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Bipartisan bill to ban PFAS chemicals in food containers introduced in Congress today

PFAS policy leaders and science experts urge Congress to act soon on the legislation

UPDATED: 12:00p ET 11-18-2021 | WASHINGTON, D.C.—Today the bipartisan Keep Food Containers Safe from PFAS Act was introduced in the Senate by Sen. Maggie Hassan (D-N.H.) and in the House of Representatives by Reps. Debbie Dingell (D-Mich.) and Don Young (R-Alaska).  The legislation will ban the use of any perfluoroalkyl or polyfluoroalkyl substance (PFAS) as a food contact substance.

The Keep Food Containers Safe from PFAS Act would ban the use of toxic PFAS in food containers and cookware. The bill empowers the Food and Drug Administration (FDA) to deem PFAS substances in any food containers or cookware as unsafe. The bill gives the FDA until 2022 to enforce this ban.

PFAS- per- and polyfluoroalkyl substances


PFAS has been manufactured in North Carolina since the 1950s, first by DuPont and then Chemours.


What is Pfas

PFAS – is a family of around 5,000 different chemicals. They are widely used in industry and manufacturing to make non-stick and grease-repellent products, such as


• waterproof jackets
• non-stick cookware
• Fast food packaging
• fire-fighting foam
• stain-repellent fabrics. 


BIPOC communities living in affordable housing, not equitable housing or environmentally sound housing, will find themselves exposed to PFAS in


• Carpet,
• painted walls
• furniture

BIPOC communities living in Pfas saturated environments must contend with their water supply being compromised with Pfas thanks to the significant spill in the Cape Fear River.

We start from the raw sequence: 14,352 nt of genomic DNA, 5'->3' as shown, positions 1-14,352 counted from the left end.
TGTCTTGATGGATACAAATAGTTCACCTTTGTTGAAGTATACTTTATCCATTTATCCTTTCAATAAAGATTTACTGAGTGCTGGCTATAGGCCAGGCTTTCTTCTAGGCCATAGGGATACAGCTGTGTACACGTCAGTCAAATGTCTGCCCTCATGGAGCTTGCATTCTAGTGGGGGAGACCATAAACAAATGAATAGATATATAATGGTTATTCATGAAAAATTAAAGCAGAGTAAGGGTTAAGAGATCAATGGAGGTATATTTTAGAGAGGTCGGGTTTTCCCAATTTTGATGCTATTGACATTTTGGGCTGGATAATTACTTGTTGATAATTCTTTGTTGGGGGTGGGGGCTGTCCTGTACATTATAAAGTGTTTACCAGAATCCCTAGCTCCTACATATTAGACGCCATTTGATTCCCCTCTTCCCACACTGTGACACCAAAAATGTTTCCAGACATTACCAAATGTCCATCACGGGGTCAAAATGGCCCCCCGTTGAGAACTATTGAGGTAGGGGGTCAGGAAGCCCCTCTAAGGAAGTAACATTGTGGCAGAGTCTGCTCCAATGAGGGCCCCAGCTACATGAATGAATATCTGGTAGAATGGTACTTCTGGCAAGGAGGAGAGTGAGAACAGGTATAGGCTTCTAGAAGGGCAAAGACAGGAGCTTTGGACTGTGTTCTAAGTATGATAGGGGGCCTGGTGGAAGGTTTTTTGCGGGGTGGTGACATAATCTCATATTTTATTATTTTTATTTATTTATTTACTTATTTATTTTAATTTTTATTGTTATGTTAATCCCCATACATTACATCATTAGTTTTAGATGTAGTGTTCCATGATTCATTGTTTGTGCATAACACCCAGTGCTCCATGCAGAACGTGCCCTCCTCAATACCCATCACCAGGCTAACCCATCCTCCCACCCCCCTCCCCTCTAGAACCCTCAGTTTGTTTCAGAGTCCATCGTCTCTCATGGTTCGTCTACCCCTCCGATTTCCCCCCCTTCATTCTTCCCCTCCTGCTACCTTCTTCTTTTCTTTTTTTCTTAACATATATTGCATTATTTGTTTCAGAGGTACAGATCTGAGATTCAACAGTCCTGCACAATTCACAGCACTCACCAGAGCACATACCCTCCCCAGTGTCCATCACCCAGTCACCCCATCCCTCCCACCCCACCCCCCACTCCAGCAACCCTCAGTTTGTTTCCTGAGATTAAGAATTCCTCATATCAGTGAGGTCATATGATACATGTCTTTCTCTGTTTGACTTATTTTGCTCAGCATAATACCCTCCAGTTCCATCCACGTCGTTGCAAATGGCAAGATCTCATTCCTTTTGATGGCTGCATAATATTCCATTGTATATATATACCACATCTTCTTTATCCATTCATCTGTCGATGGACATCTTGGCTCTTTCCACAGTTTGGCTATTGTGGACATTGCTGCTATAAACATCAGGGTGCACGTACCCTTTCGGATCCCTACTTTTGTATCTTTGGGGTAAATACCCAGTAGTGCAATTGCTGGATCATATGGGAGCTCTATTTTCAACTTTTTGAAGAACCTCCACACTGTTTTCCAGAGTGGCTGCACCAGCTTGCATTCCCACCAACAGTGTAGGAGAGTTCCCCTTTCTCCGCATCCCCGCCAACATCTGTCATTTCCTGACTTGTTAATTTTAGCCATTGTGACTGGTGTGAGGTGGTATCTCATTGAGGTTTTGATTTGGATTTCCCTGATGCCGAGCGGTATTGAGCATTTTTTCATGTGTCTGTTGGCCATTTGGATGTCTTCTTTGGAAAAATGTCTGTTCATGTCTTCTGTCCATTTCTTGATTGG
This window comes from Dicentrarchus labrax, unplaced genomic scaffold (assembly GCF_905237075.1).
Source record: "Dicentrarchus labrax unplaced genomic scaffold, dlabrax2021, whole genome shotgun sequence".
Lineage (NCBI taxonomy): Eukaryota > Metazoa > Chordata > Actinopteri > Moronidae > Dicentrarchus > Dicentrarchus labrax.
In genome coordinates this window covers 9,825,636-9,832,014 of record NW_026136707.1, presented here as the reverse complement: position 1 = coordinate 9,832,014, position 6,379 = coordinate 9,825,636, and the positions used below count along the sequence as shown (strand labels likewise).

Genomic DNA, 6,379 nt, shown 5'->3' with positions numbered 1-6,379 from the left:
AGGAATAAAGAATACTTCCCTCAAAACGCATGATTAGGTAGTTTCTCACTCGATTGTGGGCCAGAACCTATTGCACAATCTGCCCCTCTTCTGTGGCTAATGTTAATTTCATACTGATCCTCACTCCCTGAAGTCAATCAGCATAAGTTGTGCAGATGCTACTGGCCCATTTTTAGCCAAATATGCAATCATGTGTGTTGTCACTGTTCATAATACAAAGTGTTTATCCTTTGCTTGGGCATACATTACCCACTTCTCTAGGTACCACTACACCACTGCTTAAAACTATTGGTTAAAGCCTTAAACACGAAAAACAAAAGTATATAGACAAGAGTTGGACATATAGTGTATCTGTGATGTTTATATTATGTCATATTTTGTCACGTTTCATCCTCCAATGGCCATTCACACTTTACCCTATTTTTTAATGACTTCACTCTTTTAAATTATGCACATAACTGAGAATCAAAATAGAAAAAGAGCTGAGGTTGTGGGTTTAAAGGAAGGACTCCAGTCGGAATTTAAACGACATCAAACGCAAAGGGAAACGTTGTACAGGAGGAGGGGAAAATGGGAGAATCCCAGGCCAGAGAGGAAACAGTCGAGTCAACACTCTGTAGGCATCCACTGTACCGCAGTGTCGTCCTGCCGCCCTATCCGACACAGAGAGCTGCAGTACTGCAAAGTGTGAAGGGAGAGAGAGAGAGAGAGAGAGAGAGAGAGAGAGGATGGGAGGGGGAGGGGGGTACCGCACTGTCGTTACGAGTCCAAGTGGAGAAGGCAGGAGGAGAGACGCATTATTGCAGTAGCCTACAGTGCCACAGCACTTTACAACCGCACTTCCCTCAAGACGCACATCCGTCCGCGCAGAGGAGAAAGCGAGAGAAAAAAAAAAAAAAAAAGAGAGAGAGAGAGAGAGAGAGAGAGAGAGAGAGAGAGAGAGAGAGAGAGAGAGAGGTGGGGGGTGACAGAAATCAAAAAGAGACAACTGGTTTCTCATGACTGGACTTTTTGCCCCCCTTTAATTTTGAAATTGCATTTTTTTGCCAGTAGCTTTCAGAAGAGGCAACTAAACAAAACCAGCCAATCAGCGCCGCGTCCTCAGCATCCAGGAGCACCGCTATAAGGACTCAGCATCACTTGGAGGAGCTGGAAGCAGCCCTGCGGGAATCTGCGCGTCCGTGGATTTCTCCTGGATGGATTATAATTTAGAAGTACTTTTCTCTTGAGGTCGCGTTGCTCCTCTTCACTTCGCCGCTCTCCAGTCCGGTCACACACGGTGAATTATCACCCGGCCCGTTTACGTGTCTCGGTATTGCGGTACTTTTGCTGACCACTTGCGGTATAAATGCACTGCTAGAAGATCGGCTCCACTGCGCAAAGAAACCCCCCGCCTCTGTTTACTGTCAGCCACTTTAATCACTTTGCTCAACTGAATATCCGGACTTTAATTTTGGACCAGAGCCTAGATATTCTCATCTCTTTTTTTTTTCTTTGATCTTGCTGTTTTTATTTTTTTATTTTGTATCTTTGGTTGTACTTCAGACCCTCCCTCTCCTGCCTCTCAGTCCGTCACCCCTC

BIPOC and low wealth communities are located in Food insecurity zones. The USDA has identified 349 food deserts in North Carolina, affecting over 1.5 million resident communities found in urban areas 10 miles from a grocery store. Those located in rural areas are 20 miles away from a grocery store. Now, factors in BIPOC communities rely on Public transit and walking as their modes of transportation. This lethal combination of the lack of access to healthy food and transportation causes these communities to be highly dependent upon fast-food restaurants. Major fast-food companies are selling meals served in packaging "intentionally treated with PFAS. There are Zero Grocery stores in 349 food deserts in North Carolina's BIPOC and low wealth communities.

BIPOC communities across North Carolina face barriers to healthcare access. Research reveals the stunning effects of PFAS on the human body, causing cancer, liver damage, decreased fertility, and increased risk of asthma and thyroid disease. 

While restaurants such as McDonald's have determined to cease pfas inclusion in their products by 2025, that is not enough. We can't bear another year of this contamination, definitely not 4+ more years. And we need Congress to pass a Policy that requires all fast food corporations to discontinue the use of pfas and includes protections for BIPOC Communities, so our homes don't become the dumping ground and landfills for this soon to be discontinued poison. 

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